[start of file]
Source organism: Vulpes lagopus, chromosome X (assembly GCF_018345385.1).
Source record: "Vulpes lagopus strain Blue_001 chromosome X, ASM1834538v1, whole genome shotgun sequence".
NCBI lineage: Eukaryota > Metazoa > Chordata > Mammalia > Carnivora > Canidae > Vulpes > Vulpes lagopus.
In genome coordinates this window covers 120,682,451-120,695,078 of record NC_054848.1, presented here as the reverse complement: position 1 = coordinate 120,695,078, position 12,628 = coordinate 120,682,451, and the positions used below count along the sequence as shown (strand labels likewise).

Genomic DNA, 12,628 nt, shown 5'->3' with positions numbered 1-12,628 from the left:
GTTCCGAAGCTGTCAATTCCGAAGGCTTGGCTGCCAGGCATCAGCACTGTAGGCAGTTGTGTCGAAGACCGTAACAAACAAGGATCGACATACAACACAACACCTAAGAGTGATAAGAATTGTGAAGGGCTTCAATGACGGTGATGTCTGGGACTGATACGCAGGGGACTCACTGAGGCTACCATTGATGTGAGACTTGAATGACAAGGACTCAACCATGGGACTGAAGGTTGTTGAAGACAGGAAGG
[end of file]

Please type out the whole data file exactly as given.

Source organism: Vulpes lagopus, chromosome X (assembly GCF_018345385.1).
Source record: "Vulpes lagopus strain Blue_001 chromosome X, ASM1834538v1, whole genome shotgun sequence".
NCBI lineage: Eukaryota > Metazoa > Chordata > Mammalia > Carnivora > Canidae > Vulpes > Vulpes lagopus.
In genome coordinates this window covers 120,682,451-120,695,078 of record NC_054848.1, presented here as the reverse complement: position 1 = coordinate 120,695,078, position 12,628 = coordinate 120,682,451, and the positions used below count along the sequence as shown (strand labels likewise).

Genomic DNA, 12,628 nt, shown 5'->3' with positions numbered 1-12,628 from the left:
GTTCCGAAGCTGTCAATTCCGAAGGCTTGGCTGCCAGGCATCAGCACTGTAGGCAGTTGTGTCGAAGACCGTAACAAACAAGGATCGACATACAACACAACACCTAAGAGTGATAAGAATTGTGAAGGGCTTCAATGACGGTGATGTCTGGGACTGATACGCAGGGGACTCACTGAGGCTACCATTGATGTGAGACTTGAATGACAAGGACTCAACCATGGGACTGAAGGTTGTTGAAGACAGGAAGG